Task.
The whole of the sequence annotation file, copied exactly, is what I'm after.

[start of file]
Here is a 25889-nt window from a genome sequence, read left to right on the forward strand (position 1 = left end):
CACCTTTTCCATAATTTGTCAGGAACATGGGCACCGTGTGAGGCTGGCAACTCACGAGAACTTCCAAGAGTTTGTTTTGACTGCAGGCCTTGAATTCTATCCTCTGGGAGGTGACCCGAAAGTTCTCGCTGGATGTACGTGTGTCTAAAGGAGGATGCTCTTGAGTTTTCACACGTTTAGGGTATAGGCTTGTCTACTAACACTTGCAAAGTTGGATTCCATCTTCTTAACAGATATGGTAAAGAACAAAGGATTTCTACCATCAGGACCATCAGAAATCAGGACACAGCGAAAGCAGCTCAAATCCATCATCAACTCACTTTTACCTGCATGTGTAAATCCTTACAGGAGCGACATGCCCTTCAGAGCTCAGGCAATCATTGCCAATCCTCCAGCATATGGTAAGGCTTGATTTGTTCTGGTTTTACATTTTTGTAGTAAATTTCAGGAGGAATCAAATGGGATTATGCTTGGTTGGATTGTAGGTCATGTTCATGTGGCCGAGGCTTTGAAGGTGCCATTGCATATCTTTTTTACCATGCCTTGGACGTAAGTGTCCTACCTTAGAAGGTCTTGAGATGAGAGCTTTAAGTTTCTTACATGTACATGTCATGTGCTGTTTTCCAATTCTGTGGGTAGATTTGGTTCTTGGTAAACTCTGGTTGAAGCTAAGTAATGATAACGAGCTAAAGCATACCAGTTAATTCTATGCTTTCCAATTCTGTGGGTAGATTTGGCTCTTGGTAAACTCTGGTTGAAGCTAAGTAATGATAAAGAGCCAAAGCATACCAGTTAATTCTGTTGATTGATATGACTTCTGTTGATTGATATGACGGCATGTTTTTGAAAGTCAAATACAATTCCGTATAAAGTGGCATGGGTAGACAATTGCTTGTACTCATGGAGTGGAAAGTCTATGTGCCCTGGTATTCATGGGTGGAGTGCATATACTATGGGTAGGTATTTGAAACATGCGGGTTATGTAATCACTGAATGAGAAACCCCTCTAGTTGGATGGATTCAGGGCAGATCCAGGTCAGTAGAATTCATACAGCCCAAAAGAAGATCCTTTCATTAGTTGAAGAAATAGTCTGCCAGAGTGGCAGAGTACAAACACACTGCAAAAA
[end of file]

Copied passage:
Here is a 25889-nt window from a genome sequence, read left to right on the forward strand (position 1 = left end):
CACCTTTTCCATAATTTGTCAGGAACATGGGCACCGTGTGAGGCTGGCAACTCACGAGAACTTCCAAGAGTTTGTTTTGACTGCAGGCCTTGAATTCTATCCTCTGGGAGGTGACCCGAAAGTTCTCGCTGGATGTACGTGTGTCTAAAGGAGGATGCTCTTGAGTTTTCACACGTTTAGGGTATAGGCTTGTCTACTAACACTTGCAAAGTTGGATTCCATCTTCTTAACAGATATGGTAAAGAACAAAGGATTTCTACCATCAGGACCATCAGAAATCAGGACACAGCGAAAGCAGCTCAAATCCATCATCAACTCACTTTTACCTGCATGTGTAAATCCTTACAGGAGCGACATGCCCTTCAGAGCTCAGGCAATCATTGCCAATCCTCCAGCATATGGTAAGGCTTGATTTGTTCTGGTTTTACATTTTTGTAGTAAATTTCAGGAGGAATCAAATGGGATTATGCTTGGTTGGATTGTAGGTCATGTTCATGTGGCCGAGGCTTTGAAGGTGCCATTGCATATCTTTTTTACCATGCCTTGGACGTAAGTGTCCTACCTTAGAAGGTCTTGAGATGAGAGCTTTAAGTTTCTTACATGTACATGTCATGTGCTGTTTTCCAATTCTGTGGGTAGATTTGGTTCTTGGTAAACTCTGGTTGAAGCTAAGTAATGATAACGAGCTAAAGCATACCAGTTAATTCTATGCTTTCCAATTCTGTGGGTAGATTTGGCTCTTGGTAAACTCTGGTTGAAGCTAAGTAATGATAAAGAGCCAAAGCATACCAGTTAATTCTGTTGATTGATATGACTTCTGTTGATTGATATGACGGCATGTTTTTGAAAGTCAAATACAATTCCGTATAAAGTGGCATGGGTAGACAATTGCTTGTACTCATGGAGTGGAAAGTCTATGTGCCCTGGTATTCATGGGTGGAGTGCATATACTATGGGTAGGTATTTGAAACATGCGGGTTATGTAATCACTGAATGAGAAACCCCTCTAGTTGGATGGATTCAGGGCAGATCCAGGTCAGTAGAATTCATACAGCCCAAAAGAAGATCCTTTCATTAGTTGAAGAAATAGTCTGCCAGAGTGGCAGAGTACAAACACACTGCAAAAA